She is living in Kampung Kipouvo and collecting stories about how the village got its name, a story passed down by word of mouth. The story goes that there once was a drought in the village that left many villagers sick. But then, one day, a woman went down to the river, cut down a wild banana tree and realised that the trunk contained drinkable water. She then instructed the villagers to cut down all the banana trees in the area and use the water, thereby saving the village. In the Kadazan language, ‘Ki’ means ‘there are’ and ‘Pouvo’ is the local name for such a tree. Hence, “kipouvo”, meaning “there are banana trees”, commemorating the trees that saved the villagers. Continue reading “Kampung Kipouvo”
Words by Franklin Tan
Photos by Yeong Hui Min
In history classes, those that are of Malaysian descent had always been taught on the many indigenous people that had and continue to live in the country, that could range from the Kadazandusun people to the Penan people. As noble an effort this was, the history classes had merely scratched the surface on just how significant and important the cultures of these people were. Cultures such as the one by the Kadazandusun would stress on a particular culture and tradition that they would like to call tagal. Continue reading “Tagal: For the Future Generation”
Words by Nanna Dybdal
Photos by Hamza Delbar & Nanna Dybdal
Standing at the entrance to the Kivatu Nature Farm (KNF), we were greeted and warmly welcomed by Irene, who at the same time encouraged us to put on mosquito repellent, as the insect is supposedly plentiful within the garden and farm area. As she passed around the bottle of yellow oil, Irene explained how it was made using lemongrass from the farm.
KNF started in 2008, drawing on inspiration from a similar project in Hong Kong, and is located at PACOS Trust headquarters. Their focus is on organic and sustainable procedures and products, which is very visible throughout the farm. KNF employ traditional methods and make the best use of natural resources within the different zones that the farm includes, while also functioning as a training centre for other community farmers. Further, they sell supplies and equipment, thus the place is also used as a trading centre and will even help community farmers to sell their products if they are struggling to. Finally, KNF contribute by imparting the knowledge of herbs, spices and general flora among the children at one of the Community Learning Centres – also located at the headquarters.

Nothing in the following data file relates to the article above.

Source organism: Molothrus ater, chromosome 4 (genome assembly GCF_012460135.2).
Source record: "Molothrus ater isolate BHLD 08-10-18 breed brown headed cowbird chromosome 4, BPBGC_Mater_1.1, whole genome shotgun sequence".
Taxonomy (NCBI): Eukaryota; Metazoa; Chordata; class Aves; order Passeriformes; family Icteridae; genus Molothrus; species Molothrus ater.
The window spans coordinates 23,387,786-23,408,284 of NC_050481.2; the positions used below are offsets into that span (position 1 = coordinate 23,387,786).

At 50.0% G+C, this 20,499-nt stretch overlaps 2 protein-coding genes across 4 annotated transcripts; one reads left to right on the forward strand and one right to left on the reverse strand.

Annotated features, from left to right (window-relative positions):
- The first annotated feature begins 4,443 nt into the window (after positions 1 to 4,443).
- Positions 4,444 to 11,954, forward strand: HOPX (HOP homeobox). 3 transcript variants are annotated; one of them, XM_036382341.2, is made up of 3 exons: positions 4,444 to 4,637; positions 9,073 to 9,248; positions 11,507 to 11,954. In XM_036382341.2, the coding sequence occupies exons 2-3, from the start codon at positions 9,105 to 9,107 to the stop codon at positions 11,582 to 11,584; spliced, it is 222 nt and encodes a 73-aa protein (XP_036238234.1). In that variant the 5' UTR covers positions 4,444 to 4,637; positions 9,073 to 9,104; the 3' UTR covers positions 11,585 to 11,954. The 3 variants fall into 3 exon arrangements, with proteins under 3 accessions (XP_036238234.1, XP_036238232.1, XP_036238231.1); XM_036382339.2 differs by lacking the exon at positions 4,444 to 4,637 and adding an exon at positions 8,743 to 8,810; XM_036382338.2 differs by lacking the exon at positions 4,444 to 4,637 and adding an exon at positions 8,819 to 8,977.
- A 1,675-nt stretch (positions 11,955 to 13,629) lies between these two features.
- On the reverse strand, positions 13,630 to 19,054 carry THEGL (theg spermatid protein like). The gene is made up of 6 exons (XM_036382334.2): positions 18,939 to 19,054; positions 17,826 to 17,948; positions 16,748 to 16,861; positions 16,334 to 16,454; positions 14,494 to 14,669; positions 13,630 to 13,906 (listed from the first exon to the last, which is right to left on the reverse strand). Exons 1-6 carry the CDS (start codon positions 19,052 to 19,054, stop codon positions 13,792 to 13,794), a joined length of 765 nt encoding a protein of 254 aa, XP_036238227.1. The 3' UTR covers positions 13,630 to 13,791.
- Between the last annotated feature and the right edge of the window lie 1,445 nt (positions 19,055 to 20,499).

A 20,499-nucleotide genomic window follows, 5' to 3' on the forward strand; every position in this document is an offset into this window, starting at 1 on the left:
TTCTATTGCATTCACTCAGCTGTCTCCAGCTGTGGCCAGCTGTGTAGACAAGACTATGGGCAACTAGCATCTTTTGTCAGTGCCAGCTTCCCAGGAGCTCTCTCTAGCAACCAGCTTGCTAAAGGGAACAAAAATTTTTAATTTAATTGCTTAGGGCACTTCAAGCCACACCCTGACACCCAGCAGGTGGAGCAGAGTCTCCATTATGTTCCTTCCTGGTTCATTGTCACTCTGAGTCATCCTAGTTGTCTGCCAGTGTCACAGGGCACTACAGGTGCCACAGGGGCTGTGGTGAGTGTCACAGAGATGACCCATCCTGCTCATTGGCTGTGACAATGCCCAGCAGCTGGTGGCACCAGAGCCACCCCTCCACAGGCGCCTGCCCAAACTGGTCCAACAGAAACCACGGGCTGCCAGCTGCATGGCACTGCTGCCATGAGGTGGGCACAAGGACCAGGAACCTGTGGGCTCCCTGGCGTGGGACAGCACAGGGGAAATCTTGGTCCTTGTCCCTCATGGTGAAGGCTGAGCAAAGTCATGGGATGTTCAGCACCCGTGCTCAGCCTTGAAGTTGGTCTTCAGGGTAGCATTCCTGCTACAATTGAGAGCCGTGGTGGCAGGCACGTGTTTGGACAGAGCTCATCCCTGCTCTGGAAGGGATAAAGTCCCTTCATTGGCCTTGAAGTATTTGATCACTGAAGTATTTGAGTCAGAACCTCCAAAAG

Continue reading “Kivatu Nature Farm: Of Nature’s Delight”
Words by Janice Ng
Photos by Hamza Delbar and Yeong Hui Min
During our informative session with Partners of Community Organisations in Sabah (PACOS) Trust, executive director Puan Anne Lasimbang had stressed on the importance of providing quality education for the indigenous community; accrediting it as the organisation’s most effective approach in empowering them to this day. This statement was of strong conviction and resonated deeply with this author. Truly, as the late Nelson Mandela once said, education is the most powerful, life-changing weapon any individual can wield. Bearing frontline prominence of this initiative is the establishment of Community Learning Centres (CLC). This project was instigated by the organisation in 1993 with the purpose to introduce community kindergartens to villages which do not have preschools of their own. When early childhood education begun in primary schools later in 2009, CLCs slightly shifted their target group and catered to children below 4 years old. Continue reading “CLC: Raising Generations For Cultural Preservation and Future Cultivation”
Words by Hamza Delbar
Photos by Hamza Delbar
Today, we had the immense pleasure of meeting with the non-governmental organisation (NGO) that will be accompanying us throughout most of our journey in Sabah, especially in the rural areas.
Puan Anne, the executive director and Nasiri, a PACOS Trust employee welcoming us to the PACOS Trust headquarters
Continue reading “PACOS Trust: At the Heart of Sabah”